President Joe Biden has ordered the release of tens of millions of barrels of oil from the strategic reserve in a move to bring down gas prices. During remarks from the White House on Tuesday, Biden ordered an additional 50 million barrels from the reserve, which is an emergency stockpile of oil stored in underground tanks in the Gulf Coast area, a move he said “will not solve the problem of high gas prices overnight. It will take time, but before long, you should see the price of gas drop where you fill up your tank. And in the longer term, we will reduce our reliance on oil as we shift to clean energy.” Inflation has pushed up the cost of many goods and services in the United States, particularly gasoline prices, which are presently at their highest prices in years.
The White House said in a statement: “American consumers are feeling the impact of elevated gas prices at the pump and in their home heating bills … because oil supply has not kept up with demand as the global economy emerges from the pandemic. That’s why President Biden is using every tool available to him to work to lower prices and address the lack of supply.”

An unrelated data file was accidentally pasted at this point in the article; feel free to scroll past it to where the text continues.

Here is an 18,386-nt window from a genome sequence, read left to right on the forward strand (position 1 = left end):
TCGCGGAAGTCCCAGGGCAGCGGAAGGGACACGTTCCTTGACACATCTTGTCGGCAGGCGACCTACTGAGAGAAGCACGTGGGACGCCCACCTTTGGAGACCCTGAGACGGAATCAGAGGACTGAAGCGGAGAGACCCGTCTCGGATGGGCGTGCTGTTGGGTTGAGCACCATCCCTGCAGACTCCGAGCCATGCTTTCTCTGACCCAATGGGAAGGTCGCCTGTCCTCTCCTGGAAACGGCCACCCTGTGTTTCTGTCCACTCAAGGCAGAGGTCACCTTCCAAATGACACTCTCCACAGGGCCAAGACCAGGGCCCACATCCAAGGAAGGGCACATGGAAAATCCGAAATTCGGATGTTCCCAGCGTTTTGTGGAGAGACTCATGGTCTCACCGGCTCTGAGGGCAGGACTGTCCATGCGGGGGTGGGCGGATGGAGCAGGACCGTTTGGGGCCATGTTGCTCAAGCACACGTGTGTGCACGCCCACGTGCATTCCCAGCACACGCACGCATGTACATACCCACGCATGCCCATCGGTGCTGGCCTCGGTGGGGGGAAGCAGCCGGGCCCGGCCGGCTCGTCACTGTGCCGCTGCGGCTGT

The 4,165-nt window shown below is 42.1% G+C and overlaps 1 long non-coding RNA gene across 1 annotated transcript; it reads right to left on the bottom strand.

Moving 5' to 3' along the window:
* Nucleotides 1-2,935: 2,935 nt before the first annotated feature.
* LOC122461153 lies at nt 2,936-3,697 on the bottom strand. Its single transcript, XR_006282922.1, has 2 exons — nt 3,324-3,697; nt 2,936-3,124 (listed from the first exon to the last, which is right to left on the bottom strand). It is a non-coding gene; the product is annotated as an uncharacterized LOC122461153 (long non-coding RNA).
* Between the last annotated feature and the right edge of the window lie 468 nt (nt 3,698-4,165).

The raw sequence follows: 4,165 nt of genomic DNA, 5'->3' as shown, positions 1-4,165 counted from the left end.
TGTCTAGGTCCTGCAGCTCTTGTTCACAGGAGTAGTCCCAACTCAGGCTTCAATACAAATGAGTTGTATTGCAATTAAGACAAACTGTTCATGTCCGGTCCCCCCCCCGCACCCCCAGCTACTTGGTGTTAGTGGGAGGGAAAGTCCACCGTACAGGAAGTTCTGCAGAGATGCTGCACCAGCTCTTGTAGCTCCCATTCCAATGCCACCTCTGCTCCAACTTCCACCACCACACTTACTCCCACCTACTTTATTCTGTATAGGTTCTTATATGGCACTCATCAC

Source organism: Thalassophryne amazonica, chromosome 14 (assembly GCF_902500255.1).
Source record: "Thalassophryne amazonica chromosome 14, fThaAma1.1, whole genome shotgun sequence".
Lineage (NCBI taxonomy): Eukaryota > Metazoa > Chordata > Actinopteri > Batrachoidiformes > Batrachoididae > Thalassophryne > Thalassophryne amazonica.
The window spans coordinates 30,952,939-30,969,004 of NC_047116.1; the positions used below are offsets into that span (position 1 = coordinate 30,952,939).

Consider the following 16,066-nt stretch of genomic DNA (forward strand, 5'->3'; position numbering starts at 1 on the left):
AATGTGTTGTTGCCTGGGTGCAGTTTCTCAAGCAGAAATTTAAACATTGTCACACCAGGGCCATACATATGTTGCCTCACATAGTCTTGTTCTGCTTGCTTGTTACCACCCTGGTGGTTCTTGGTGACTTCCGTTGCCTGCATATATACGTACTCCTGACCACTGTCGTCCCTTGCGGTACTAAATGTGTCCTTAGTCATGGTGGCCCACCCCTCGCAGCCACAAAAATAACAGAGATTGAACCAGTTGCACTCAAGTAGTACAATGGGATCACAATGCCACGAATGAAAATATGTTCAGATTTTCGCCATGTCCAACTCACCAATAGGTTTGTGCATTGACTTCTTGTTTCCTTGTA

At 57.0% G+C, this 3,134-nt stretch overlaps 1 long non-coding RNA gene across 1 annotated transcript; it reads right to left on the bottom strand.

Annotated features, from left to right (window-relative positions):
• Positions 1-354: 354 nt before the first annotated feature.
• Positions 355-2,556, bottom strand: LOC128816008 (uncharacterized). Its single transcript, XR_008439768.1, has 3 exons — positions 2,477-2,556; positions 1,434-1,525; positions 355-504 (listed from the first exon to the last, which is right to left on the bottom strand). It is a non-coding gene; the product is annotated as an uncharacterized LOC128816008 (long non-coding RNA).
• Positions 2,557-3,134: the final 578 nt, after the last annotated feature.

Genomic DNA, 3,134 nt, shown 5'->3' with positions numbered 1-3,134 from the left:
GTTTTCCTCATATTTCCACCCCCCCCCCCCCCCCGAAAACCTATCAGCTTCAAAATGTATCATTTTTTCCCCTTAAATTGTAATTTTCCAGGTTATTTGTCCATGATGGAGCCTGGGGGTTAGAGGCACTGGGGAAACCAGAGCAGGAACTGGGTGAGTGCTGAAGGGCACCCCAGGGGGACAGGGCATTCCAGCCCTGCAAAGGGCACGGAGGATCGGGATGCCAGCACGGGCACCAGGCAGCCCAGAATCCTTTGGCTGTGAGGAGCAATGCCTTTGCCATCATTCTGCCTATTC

Officials said the additional barrels of oil will be released from the strategic reserve in two ways — 32 million barrels in an exchange over the next few months that will eventually return to the emergency stockpile, and 18 million barrels in an acceleration of sales that Congress previously authorized. Biden described high gas prices as a problem in the United States and throughout the world: “We’re taking action. The big part of the reason Americans are facing high gas prices is because oil producing countries and large companies have not ramped up the supply of oil quickly enough to meet the demand. And the smaller supply means higher prices globally, globally, for oil.”
WASHINGTON (AP) – President Joe Biden on Tuesday ordered a record 50 million barrels of oil released from America’s strategic reserve, aiming to bring down gasoline and other costs, in coordination with other major energy consuming nations including India, the United Kingdom and China.
Editorial credit: Spike Johnson / Shutterstock.com